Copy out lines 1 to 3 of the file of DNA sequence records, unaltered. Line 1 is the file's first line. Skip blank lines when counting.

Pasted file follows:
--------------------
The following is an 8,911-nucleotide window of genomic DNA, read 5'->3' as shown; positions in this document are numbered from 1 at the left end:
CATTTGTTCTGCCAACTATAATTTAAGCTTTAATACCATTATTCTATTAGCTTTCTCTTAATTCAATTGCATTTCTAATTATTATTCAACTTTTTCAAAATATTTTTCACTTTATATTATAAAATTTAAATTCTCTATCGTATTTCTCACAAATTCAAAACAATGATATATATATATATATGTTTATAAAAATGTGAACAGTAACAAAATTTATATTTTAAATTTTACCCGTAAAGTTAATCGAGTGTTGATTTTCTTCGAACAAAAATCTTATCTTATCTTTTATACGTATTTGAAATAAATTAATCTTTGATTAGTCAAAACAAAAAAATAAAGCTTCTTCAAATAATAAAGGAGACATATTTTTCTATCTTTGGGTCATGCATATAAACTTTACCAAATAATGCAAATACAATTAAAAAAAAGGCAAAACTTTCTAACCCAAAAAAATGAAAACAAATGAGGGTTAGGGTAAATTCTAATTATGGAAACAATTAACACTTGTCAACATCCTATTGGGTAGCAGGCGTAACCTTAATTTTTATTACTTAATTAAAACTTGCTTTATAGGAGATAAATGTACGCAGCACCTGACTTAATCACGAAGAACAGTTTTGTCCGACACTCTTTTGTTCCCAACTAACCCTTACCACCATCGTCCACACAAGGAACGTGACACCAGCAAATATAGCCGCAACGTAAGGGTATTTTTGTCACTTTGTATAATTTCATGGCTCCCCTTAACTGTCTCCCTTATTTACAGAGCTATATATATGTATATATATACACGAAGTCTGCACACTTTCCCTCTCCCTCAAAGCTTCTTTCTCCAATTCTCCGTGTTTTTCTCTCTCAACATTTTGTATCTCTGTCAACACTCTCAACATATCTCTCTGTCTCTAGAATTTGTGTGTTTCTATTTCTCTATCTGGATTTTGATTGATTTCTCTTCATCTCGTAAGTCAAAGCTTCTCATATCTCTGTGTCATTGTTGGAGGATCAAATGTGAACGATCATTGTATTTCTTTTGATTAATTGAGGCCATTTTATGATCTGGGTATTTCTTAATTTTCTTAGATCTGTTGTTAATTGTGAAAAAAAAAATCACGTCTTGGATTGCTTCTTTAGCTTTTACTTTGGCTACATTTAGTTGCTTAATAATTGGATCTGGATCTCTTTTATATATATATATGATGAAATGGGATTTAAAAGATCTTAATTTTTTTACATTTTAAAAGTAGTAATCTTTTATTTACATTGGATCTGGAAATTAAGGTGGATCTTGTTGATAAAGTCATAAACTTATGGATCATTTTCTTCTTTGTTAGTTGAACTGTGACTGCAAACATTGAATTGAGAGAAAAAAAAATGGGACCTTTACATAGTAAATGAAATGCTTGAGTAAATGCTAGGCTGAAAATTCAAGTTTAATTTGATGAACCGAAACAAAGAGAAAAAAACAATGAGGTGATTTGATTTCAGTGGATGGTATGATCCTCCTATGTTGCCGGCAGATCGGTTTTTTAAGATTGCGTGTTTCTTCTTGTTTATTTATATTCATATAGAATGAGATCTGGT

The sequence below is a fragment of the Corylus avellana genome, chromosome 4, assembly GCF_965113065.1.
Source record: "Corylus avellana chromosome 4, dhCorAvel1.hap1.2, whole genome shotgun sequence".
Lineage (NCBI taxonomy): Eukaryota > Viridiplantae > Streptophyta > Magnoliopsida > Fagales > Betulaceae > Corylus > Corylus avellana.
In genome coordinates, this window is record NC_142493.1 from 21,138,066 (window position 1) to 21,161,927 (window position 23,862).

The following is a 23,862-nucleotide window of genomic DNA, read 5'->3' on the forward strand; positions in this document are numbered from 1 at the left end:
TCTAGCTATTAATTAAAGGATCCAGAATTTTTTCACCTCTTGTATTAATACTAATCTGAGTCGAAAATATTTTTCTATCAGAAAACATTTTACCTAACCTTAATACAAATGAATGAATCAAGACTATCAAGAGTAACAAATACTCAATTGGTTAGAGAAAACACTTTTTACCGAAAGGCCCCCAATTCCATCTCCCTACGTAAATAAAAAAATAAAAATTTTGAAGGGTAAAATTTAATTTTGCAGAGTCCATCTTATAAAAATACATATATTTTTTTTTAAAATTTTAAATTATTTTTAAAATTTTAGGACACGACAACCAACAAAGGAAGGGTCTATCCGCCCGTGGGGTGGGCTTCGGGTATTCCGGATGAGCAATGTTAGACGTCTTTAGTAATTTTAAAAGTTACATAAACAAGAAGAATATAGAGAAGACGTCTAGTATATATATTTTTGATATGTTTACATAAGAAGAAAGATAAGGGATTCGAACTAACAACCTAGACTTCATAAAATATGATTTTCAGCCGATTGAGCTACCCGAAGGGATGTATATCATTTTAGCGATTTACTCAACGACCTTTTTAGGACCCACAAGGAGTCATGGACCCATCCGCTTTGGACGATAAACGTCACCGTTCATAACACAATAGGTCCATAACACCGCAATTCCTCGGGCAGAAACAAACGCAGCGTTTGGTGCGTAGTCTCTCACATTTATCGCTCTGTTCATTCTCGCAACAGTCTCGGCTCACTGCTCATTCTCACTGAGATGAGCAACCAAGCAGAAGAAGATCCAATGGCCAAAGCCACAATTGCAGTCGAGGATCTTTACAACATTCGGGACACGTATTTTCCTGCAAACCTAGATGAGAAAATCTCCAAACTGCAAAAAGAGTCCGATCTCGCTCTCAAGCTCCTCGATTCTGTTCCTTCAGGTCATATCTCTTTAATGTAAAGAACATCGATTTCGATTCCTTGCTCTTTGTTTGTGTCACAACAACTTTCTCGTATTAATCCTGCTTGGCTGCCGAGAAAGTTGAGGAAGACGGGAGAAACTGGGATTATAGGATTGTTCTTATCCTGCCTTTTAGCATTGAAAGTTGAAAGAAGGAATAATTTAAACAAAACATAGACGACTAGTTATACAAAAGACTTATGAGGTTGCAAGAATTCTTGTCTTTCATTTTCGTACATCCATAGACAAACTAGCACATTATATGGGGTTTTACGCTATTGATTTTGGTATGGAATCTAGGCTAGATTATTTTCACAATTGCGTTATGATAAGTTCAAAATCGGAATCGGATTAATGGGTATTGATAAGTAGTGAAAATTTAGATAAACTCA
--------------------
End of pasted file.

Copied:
The following is an 8,911-nucleotide window of genomic DNA, read 5'->3' as shown; positions in this document are numbered from 1 at the left end:
CATTTGTTCTGCCAACTATAATTTAAGCTTTAATACCATTATTCTATTAGCTTTCTCTTAATTCAATTGCATTTCTAATTATTATTCAACTTTTTCAAAATATTTTTCACTTTATATTATAAAATTTAAATTCTCTATCGTATTTCTCACAAATTCAAAACAATGATATATATATATATATGTTTATAAAAATGTGAACAGTAACAAAATTTATATTTTAAATTTTACCCGTAAAGTTAATCGAGTGTTGATTTTCTTCGAACAAAAATCTTATCTTATCTTTTATACGTATTTGAAATAAATTAATCTTTGATTAGTCAAAACAAAAAAATAAAGCTTCTTCAAATAATAAAGGAGACATATTTTTCTATCTTTGGGTCATGCATATAAACTTTACCAAATAATGCAAATACAATTAAAAAAAAGGCAAAACTTTCTAACCCAAAAAAATGAAAACAAATGAGGGTTAGGGTAAATTCTAATTATGGAAACAATTAACACTTGTCAACATCCTATTGGGTAGCAGGCGTAACCTTAATTTTTATTACTTAATTAAAACTTGCTTTATAGGAGATAAATGTACGCAGCACCTGACTTAATCACGAAGAACAGTTTTGTCCGACACTCTTTTGTTCCCAACTAACCCTTACCACCATCGTCCACACAAGGAACGTGACACCAGCAAATATAGCCGCAACGTAAGGGTATTTTTGTCACTTTGTATAATTTCATGGCTCCCCTTAACTGTCTCCCTTATTTACAGAGCTATATATATGTATATATATACACGAAGTCTGCACACTTTCCCTCTCCCTCAAAGCTTCTTTCTCCAATTCTCCGTGTTTTTCTCTCTCAACATTTTGTATCTCTGTCAACACTCTCAACATATCTCTCTGTCTCTAGAATTTGTGTGTTTCTATTTCTCTATCTGGATTTTGATTGATTTCTCTTCATCTCGTAAGTCAAAGCTTCTCATATCTCTGTGTCATTGTTGGAGGATCAAATGTGAACGATCATTGTATTTCTTTTGATTAATTGAGGCCATTTTATGATCTGGGTATTTCTTAATTTTCTTAGATCTGTTGTTAATTGTGAAAAAAAAAATCACGTCTTGGATTGCTTCTTTAGCTTTTACTTTGGCTACATTTAGTTGCTTAATAATTGGATCTGGATCTCTTTTATATATATATATGATGAAATGGGATTTAAAAGATCTTAATTTTTTTACATTTTAAAAGTAGTAATCTTTTATTTACATTGGATCTGGAAATTAAGGTGGATCTTGTTGATAAAGTCATAAACTTATGGATCATTTTCTTCTTTGTTAGTTGAACTGTGACTGCAAACATTGAATTGAGAGAAAAAAAAATGGGACCTTTACATAGTAAATGAAATGCTTGAGTAAATGCTAGGCTGAAAATTCAAGTTTAATTTGATGAACCGAAACAAAGAGAAAAAAACAATGAGGTGATTTGATTTCAGTGGATGGTATGATCCTCCTATGTTGCCGGCAGATCGGTTTTTTAAGATTGCGTGTTTCTTCTTGTTTATTTATATTCATATAGAATGAGATCTGGT

The sequence below is a fragment of the Corylus avellana genome, chromosome 4, assembly GCF_965113065.1.